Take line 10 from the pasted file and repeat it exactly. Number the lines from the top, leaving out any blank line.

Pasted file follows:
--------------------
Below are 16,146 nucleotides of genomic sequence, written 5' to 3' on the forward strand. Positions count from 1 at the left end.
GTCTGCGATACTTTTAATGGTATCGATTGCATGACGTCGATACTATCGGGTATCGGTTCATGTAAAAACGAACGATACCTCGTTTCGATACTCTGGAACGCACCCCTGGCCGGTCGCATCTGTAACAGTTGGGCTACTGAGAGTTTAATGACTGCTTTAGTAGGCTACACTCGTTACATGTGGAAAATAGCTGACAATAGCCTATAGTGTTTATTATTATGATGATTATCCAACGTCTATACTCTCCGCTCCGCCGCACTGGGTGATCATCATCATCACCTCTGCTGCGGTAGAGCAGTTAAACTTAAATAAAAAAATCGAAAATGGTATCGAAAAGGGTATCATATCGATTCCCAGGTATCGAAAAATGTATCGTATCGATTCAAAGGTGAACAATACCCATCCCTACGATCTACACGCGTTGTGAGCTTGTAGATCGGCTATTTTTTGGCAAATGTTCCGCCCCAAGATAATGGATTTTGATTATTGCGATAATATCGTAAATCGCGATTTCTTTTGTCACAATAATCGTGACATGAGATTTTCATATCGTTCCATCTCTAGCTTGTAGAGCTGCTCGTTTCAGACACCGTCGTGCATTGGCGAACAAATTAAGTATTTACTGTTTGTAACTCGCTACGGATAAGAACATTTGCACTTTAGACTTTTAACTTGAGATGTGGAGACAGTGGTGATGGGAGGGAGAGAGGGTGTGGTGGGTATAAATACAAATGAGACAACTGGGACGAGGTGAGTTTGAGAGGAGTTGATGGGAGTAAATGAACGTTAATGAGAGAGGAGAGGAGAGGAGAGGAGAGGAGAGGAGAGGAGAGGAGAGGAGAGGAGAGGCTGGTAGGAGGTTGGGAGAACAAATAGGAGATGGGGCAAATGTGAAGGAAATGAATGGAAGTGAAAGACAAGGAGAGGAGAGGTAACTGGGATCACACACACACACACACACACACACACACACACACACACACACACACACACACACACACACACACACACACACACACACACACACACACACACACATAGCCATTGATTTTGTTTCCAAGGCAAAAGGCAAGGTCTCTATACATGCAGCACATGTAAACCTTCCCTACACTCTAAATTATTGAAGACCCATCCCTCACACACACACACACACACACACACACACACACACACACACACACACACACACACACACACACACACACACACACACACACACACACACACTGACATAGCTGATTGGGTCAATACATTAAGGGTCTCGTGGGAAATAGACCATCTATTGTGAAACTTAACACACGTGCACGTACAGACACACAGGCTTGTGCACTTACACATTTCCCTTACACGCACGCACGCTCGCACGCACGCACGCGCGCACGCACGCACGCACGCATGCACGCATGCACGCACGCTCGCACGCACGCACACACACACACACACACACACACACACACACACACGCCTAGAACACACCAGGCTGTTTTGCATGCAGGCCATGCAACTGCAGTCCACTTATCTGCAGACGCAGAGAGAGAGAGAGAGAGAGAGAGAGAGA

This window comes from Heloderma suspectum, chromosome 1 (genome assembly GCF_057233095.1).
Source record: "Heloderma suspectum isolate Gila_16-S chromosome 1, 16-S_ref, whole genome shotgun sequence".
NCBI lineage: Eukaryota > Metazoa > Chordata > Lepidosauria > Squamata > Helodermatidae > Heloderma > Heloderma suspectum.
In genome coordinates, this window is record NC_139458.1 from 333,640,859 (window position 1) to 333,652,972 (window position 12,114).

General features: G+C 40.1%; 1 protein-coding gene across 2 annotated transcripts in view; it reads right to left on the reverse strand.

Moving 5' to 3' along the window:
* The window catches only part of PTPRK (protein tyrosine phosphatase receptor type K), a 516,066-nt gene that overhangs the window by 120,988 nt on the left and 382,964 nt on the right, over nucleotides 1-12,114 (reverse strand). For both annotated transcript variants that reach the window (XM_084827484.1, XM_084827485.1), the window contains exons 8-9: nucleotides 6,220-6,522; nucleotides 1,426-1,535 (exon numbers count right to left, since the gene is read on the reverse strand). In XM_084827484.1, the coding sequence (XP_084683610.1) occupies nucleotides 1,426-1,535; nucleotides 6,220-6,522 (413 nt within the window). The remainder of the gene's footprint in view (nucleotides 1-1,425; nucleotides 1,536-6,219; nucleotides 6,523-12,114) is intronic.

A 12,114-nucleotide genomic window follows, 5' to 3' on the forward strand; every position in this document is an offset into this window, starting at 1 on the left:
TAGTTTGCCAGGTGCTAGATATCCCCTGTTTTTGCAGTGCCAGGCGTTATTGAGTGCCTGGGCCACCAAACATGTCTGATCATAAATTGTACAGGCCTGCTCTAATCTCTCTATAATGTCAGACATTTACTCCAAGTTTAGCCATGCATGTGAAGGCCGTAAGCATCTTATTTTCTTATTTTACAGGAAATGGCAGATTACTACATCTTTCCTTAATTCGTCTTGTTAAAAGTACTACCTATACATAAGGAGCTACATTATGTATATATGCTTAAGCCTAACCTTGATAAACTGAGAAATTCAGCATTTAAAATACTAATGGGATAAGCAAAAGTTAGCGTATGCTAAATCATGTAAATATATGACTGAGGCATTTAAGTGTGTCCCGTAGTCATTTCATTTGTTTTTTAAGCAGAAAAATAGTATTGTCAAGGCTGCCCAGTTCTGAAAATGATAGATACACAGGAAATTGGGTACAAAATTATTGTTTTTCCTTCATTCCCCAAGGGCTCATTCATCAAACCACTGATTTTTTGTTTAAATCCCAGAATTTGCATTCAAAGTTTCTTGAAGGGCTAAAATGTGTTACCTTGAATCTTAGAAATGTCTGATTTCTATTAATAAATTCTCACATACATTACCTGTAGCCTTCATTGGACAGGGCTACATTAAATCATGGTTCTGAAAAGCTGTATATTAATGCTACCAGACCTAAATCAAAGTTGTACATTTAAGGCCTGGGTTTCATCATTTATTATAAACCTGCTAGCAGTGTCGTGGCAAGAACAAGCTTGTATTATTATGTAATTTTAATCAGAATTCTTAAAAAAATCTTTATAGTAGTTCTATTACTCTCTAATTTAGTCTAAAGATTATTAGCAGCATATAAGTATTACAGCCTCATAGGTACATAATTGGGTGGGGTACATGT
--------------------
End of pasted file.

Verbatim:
A 12,114-nucleotide genomic window follows, 5' to 3' on the forward strand; every position in this document is an offset into this window, starting at 1 on the left: